After The Women’s March: What To Do Now?

Features Writer
01.25.17 14 Comments

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On Saturday, January 21st, hundreds of thousands of women all over the world came out to march in opposition to the incoming Donald Trump administration and the threats to civil liberties that they feel it represents. But the Women’s March On Washington was so much more than a statement of political defiance. It was also a vibrant and powerful look at a population that won’t be bullied and who will give voices to the voiceless, who just happened to come together as the largest demonstration in United States history.

With that said, though, Saturday ended, the crowds dispersed, and many have been left to wonder what comes next. After all, regressive policies that leave many LGBTQIA individuals, people of color, women, and their allies worried aren’t just capable of being launched from the White House. They can spring up in statehouses and townhalls at any time. So with that desire to be heard firmly in mind, here are a few suggestions that’ll help to keep the spark alive until the next march.

Use Your Voice

While it’s easy to vent your frustrations on Twitter or with an angry Facebook post before trying to distract yourself, there are easy ways to resist that urge and really make your voice be heard. In the immediate future, one of the most practical solutions is to contact your elected representatives. Their information is online, so it’s as easy as a phone call to make it clear where you stand on the issues. Phones ringing off the hook in an office get noticed. They can’t be easily ignored.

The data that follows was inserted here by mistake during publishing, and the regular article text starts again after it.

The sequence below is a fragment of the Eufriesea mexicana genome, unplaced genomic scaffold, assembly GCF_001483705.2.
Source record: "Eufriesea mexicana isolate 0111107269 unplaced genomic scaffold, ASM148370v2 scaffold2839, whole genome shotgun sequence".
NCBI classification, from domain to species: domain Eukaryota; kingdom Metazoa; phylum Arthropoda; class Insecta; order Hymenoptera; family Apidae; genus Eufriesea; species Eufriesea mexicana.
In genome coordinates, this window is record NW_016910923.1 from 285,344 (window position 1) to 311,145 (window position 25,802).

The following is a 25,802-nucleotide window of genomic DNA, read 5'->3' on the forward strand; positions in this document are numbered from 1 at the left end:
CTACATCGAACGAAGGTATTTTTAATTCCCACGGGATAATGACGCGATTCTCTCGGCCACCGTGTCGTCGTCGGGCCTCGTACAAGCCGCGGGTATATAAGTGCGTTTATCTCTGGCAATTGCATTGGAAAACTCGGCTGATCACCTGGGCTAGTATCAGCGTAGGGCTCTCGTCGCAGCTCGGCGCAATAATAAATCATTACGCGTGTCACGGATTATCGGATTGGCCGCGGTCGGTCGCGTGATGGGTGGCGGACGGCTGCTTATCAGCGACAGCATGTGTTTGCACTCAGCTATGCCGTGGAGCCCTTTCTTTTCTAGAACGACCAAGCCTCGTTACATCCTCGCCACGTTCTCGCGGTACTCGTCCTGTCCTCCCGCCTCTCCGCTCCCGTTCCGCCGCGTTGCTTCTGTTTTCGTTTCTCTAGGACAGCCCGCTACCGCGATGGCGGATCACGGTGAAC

In their effort to keep people active in these causes, the Women’s March suggested sending postcards to your representatives, which makes sense. While shooting off an email might be the easiest option, it is much easier to channel any unwanted contact into a spam folder. A physical letter or a fax bears weight. It’s hard to ignore a growing pile on a desk.

However, the most important thing you can do is vote, and not just in Presidential elections. Vote for your local officials, because politics starts on the ground floor and these elections can have massive impacts on your communities. Additionally, don’t ignore the vote for the House of Representatives in 2018 and candidates that speak to your concerns.

It’s important to remember that being a member of Congress is a job, and people who don’t do their jobs correctly shouldn’t keep them. The Congressional balance of power is not immune to being shaken up. It’s happened before and there are surely moderate members of Congress who are watching and waiting to see if this march becomes a movement that they can join in an effort to follow the crowd and keep their job.

Use Your Time

I get it. You’re busy, but even a few hours here and there can make a difference. By making an impact on the community level, you’re doing your part to help make this country truly great. Volunteering at organizations like food banks, libraries, suicide hotlines, shelters, and after-school programs does a world of good on a local level and it’s a pushback against policies that seem to devalue compassion. Websites like Volunteer Match can help you find an organization that could use your particular skills and passions.

You can also volunteer your time especially around elections, working to ensure that everyone is registered to vote. In his farewell speech, Obama encouraged everyone to do their part, saying:

“If something needs fixing, then lace up your shoes and do some organising. If you’re disappointed by your elected officials, grab a clipboard, get some signatures, and run for office yourself. Show up, dive in, stay at it.”

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